• 1939. The first-ever televised football game is played in New York City, featuring not exactly the teams you’d guess, as Fordham tops Wynesburg, 34-7.
• 1958. Often called the greatest NFL game ever played, the NFL Championship Game pitting the New York Giants against the Baltimore Colts at old Yankee Stadium is typically cited by sports historians as the event that flipped the popularity of pro football and college football in the U.S. The Colts denied the Giants their 5th NFL title by winning the game 23-17 in overtime.
• 1959. The Syracuse Orangemen, led by All-Americans RB Ernie Davis and OG Roger Davis, wins the national title. This represents the last time a New York-based college team has won the national college football title.
• 1960. The American Football League is formed to challenge the monolithic NFL. Among the teams starting with the new association are the New York Titans and Buffalo Bills. From 1965 to ’67, the Bills appear in three consecutive AFL title games, winning two.
• 1968-69. Joe Namath of the Jets (née Titans of New York) sells his soul to the devil. After a miraculous comeback against the defending AFL champion Oakland Raiders in the infamous Heidi Game, Broadway Joe then nearly spilled the beans in a pre-game conference, guaranteeing that his unsung Jets would top the mighty Baltimore Colts in Super Bowl III. In exchange for a single season of success, Namath handed over his immortal soul to Satan in addition to selling out the future of professional football in New York forever.
• 1973. The Giants move to New Haven, Connecticut, for the ’73 and ’74 seasons. After playing the 1975 season in the revitalized Yankee Stadium, the Giants move to New Jersey in ’76 and have played there ever since.
• 1983. Beginning with a tie against Bucknell in week six of the NCAA football season, the Columbia Tigers proceed to go on a 0-44-3 “run” that sets a new winless-streak record until broken in the early 90s.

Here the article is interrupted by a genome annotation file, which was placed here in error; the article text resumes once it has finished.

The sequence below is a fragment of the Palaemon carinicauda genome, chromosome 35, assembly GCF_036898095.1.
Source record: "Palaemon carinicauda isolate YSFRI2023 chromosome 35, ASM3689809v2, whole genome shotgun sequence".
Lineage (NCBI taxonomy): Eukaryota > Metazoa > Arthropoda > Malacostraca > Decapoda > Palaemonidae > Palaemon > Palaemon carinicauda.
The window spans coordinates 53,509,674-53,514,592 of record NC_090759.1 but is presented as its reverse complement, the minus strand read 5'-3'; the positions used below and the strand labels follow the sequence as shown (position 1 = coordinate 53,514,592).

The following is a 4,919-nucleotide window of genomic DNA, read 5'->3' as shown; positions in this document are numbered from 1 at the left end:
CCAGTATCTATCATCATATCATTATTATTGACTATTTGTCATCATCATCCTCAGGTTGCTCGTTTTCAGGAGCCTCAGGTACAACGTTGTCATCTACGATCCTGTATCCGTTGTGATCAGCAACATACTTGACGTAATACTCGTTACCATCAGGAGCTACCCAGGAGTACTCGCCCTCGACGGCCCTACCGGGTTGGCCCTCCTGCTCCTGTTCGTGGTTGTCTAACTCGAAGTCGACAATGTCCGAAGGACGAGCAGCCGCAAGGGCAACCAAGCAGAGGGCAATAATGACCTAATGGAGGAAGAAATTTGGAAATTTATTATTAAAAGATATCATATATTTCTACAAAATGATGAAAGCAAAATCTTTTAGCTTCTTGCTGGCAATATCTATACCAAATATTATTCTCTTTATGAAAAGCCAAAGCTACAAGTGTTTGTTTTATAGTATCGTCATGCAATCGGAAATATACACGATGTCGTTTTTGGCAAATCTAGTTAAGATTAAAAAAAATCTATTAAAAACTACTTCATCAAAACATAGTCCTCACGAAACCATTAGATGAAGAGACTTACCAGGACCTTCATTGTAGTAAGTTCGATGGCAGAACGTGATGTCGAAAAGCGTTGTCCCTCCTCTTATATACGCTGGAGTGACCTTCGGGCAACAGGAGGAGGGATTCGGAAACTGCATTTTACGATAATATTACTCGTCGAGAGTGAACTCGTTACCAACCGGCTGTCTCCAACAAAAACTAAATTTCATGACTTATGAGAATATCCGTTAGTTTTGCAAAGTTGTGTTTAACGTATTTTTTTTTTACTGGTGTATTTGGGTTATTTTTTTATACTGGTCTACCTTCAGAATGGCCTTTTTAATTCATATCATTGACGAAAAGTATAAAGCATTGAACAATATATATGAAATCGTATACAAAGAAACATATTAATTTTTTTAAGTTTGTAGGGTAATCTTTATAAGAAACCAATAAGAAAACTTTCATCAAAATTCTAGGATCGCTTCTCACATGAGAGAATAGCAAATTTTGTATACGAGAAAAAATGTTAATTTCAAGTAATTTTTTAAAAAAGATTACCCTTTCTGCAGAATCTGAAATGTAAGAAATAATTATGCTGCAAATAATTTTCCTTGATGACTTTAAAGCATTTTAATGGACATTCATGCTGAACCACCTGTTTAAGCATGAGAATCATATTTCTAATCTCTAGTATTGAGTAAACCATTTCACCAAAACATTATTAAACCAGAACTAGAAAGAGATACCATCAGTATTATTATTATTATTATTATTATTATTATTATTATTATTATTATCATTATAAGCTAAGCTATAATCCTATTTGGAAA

• 1984. The Jets leave New York for – get this – Giants Stadium in East Rutherford, New Jersey, leaving the country’s then-biggest state with just one NFL team.
• 1991. Bringing their innovative new no-huddle “hurry-up” offense, Marv Levy’s Buffalo Bills are installed as 6½-point favorites against the
New York New Jersey Giants. The Bills lose 20-19 when, due to Namath’s contract, Scott Norwood’s last-second field goal attempt is pushed wide right by the forces of evil.
• 1992. The Bills lose Super Bowl XXVI.
• 1993. The Bills lose Super Bowl XXVII.
• 1994. The Bills lose Super Bowl XXVIII.
• 1999. In what would be their last playoff appearance until 2018, the Bills are hosed in Tennessee by what is typically called “The Music City Miracle.” In upstate New York, however, the play is forever to be known as “The Forward Pass.” (Yo, Marv, you should’ve started Doug Flutie, dude.)
• 2001. The New York/New Jersey Hitmen play in the XFL's inaugural season. No one notices.
• 2009. The
New YorkNew Jersey Jets select QB Mark Sanchez at #1 overall in the 2009 NFL Draft. Later in the year, the New York Post, apparently still operating under the delusion that the Jets no longer play in New York, first coins the term "The Sanchise."
• 2017. In October in Buffalo, the Western Michigan Broncos and the University of Buffalo Bulls played to a 31-31 knotting in regular time, then went on to play seven overtime periods. The final score of WMU 71, Buffalo 68, set an all-time college football record for points scored in a game.
• 2018. The Buffalo Bills somehow squeeze into the playoffs at 9-7 and lose a sorry 10-3 game to the Jacksonville Jaguars, meaning that the Bills have yet to score a postseason touchdown in the 21st century. And New York state professional football fans’ futility marches on.
Betting on Football in New York
In terms of casino gambling, steady growth in New York’s industry has been seen in the first 1½ decades of the 21st century, and this tendency should only rise in the twilight of Atlantic City’s gambling era. And as mentioned earlier, betting on daily fantasy sports is now alive, well and freely available to state residents.
The remaining question, then, is when New York lawmakers and legislators will make betting on football and other sports legal. New York state attorneys were far ahead of the curve in studying DFS, with special regard to the luck/skill factor in that form of betting. Writing from the just-post-SCOTUS rulings on sports gambling, NFLbets reckons that New York should be in an early wave of states legalizing sports bets for citizens, but the legal system will certainly take its time – while NYC residents likely spend their wagering bankroll across the border in ’Jersey…